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Disclaimer: My current understanding is that the mandate in the Affordable Care Act should pass constitutional muster based on what the court has been deciding since the Wickard v. Filburn case. But here’s yet another AP Story that will make you want to gouge your eyeballs out with piping hot meat thermometers …

The headline: “4 GOP Appointed Justices Control Health Law’s Fate.” Can anyone come up with a more ridiculous and misleading headline? Especially after you see what they write down below. So you mean to tell us that the other justices do not control the fate of the health law? And look at the language used and read the rest of the article – it’s written as if “fate” means a particular outcome – lamenting the possibility that 4 justices might rule in such a way as to strike down the mandate. Again, I think the mandate is among the small things to be worrying about. But this presentation is ridiculous.

Here’s the text, with some brief comments:

WASHINGTON (AP) — Here’s a thought that can’t comfort President Barack Obama: The fate of his health care overhaul rests with four Republican-appointed Supreme Court justices.

His most sweeping domestic achievement could be struck down if they stand together with Justice Clarence Thomas, another GOP appointee who is the likeliest vote against.

But the good news for Obama is that he probably needs only one of the four to side with him to win approval of the law’s crucial centerpiece, the requirement that almost everyone in this country has insurance or pays a penalty.

So in other words, it’s a foregone conclusion that the Democratically selected justices will vote as a bloc to support the mandate. Fine. But then is there any real jurisprudence here? In fact, this point seems to undermine the point of the article. It seems to me rather impressive that the 4 GOP (absent Thomas I suppose) appointees are thinking about the case and the facts and precedent and have yet to make up their mind – in other words you cannot easily figure out how ALL of them are going to vote merely on the basis of who appointed them to the court. Isn’t this a good thing? And what does it say when an “news” reporter laments this fact? Here’s more:

Lawyers with opposing views of the issue uniformly agree that the four Democratic-appointed justices, including Obama’s two picks, Elena Kagan and Sonia Sotomayor, will have no trouble concluding that Congress did not overstep its authority in adopting the insurance requirement that is aimed at sharply reducing the now 50 million people without insurance.

On the other side, Thomas has made clear in several cases that he does not take an expansive view of Congress’ powers.

Both the Obama administration and the health care law’s challengers believe they can attract the other four Republicans to their side. The group includes Chief Justice John Roberts and Justice Samuel Alito, the two appointees of President George W. Bush who have swung the court to the right in a number of areas; conservative stalwart Antonin Scalia; and the less doctrinaire Anthony Kennedy.

This is tiring it really is.  Here’s the winning quote (from a law scholar):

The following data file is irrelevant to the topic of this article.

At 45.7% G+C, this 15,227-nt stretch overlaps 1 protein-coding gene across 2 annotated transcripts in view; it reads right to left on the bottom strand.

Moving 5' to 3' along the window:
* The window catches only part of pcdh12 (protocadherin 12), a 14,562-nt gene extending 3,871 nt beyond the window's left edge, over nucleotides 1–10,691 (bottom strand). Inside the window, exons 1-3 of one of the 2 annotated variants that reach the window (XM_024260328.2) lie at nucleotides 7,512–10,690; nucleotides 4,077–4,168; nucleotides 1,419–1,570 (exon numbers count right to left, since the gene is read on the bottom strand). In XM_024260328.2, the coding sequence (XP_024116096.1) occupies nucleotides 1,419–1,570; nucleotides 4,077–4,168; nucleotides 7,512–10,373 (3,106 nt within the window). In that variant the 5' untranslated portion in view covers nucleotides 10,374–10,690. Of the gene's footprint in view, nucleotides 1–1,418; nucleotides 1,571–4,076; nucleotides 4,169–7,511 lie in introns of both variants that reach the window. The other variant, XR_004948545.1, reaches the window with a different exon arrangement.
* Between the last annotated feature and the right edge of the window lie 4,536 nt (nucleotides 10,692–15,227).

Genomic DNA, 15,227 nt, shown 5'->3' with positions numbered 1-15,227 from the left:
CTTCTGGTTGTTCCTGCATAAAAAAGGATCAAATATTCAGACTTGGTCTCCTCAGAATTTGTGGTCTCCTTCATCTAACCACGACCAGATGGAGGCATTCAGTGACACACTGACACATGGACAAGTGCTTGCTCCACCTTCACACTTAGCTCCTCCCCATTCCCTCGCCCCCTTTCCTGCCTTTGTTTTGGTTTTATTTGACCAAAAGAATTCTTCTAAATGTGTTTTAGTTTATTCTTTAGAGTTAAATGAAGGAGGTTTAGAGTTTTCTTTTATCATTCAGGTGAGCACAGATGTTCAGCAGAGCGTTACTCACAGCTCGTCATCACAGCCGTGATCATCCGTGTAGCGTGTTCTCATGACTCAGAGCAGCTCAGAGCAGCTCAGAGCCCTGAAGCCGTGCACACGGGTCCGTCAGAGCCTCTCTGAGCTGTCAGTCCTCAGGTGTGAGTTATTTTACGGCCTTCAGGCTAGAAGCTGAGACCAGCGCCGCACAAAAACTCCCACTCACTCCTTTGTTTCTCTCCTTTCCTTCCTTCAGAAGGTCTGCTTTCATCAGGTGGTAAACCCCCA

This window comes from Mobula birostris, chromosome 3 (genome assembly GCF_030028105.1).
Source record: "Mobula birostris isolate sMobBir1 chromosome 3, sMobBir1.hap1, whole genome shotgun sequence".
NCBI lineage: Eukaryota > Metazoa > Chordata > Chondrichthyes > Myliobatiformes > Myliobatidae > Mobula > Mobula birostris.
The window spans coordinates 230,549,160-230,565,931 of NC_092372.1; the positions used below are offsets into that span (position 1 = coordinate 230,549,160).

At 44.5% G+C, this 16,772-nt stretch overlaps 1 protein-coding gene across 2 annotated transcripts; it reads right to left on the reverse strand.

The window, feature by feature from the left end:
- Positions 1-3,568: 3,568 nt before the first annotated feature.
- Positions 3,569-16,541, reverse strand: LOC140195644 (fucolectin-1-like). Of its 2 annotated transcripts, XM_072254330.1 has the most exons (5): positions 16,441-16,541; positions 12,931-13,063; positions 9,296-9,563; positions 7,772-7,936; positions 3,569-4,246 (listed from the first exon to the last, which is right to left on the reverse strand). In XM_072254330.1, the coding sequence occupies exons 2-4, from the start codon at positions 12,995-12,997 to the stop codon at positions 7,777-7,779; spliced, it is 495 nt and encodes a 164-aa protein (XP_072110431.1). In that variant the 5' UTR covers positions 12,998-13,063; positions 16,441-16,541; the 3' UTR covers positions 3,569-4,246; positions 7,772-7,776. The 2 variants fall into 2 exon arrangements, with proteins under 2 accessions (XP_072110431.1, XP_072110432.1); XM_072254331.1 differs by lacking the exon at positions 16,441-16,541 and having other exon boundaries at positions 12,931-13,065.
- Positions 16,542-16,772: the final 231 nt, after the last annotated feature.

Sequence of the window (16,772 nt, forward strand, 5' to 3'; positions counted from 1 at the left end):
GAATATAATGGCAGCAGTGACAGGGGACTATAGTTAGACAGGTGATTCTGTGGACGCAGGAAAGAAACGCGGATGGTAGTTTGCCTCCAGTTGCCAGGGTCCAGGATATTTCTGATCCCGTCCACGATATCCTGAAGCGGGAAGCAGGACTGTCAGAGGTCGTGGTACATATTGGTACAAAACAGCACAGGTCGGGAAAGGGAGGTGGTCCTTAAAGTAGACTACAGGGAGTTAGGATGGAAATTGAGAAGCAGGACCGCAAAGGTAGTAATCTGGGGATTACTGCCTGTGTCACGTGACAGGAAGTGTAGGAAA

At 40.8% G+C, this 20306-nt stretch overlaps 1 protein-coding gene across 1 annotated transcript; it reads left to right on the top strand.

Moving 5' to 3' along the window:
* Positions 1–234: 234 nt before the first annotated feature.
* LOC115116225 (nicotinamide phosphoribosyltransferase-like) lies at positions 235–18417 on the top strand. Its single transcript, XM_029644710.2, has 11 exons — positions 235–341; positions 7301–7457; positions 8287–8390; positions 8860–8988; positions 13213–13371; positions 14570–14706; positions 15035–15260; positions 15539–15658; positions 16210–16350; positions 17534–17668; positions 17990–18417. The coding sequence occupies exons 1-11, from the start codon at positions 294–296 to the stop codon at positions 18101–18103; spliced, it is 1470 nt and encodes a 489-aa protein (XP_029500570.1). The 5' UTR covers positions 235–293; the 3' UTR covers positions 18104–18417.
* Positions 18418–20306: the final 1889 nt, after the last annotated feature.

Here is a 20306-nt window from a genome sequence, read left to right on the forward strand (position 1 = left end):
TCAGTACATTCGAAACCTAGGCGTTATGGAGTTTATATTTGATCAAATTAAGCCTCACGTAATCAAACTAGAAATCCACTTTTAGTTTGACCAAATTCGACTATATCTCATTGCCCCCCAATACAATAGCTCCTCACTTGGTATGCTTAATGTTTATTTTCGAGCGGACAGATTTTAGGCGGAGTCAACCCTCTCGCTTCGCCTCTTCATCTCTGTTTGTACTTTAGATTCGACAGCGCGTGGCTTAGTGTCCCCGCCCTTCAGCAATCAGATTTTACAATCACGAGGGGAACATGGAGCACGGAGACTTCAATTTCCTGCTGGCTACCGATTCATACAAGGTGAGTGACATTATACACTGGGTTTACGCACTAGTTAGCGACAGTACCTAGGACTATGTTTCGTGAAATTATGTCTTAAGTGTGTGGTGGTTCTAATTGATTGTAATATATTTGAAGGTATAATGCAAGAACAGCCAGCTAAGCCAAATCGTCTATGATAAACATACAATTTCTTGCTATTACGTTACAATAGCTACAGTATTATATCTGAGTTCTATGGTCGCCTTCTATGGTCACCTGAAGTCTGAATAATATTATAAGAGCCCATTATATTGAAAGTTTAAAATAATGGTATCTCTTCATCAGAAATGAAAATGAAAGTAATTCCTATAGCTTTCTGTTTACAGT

Thus, the real issue is whether the Republican-appointed justices will overcome ideology and vote to uphold the law.

Well, Hayek would have at least rephrased it by changing the last word to “legislation.” We’ve long since left the world of law.

2 Responses to “More Quality Reporting from the AP”

  1. chuck martel says:

    We have to get over the feeling that newspapers can or do express some kind of neutral, accurate account of events. Such has never been the case. Historically, the “news media” have been extensions of political organizations. The record of this is more obvious in places like Germany, where one of Bismarck’s first objectives was the establishment of newspapers that advanced his ideas and the National Socialists made propaganda the focus of their activity. There are plenty of examples in the US as well, for instance Wilson’s appointment of sycophant publisher of the Raleigh News and Observer Josephus Daniels as Secretary of the Navy.

    A great commentary on this subject is made by Michael Crichton in this talk:

  2. Rod says:

    I miss Michael Crichton. He was great at picking a topic for a novel that would challenge conventional wisdom and the superficial thinking that goes with it.

    As for punditry, I tune in Larry Kudlow whenever I can because he used to be the best at forecasting the economy and in particular what might happen with inflation and interest rates. Currently he is a bull as far as the stock market goes (I think the stock market is one of those things that is so complex and inherently unknowable that nobody really knows whether it will go up or down). But Kudlow is a supply-sider, and one of his frequent panelists is Art Laffer, so I still want to know what he has to say.

    Other pundits, however, have only a superficial knowledge of a lot of different things — like lawyers but instead of their knowledge being an inch thick and a mile wide, it’s only a couple of millimeters thick and 9 by 12 at the widest. They know only Mitt Romney can beat Barack Obama.

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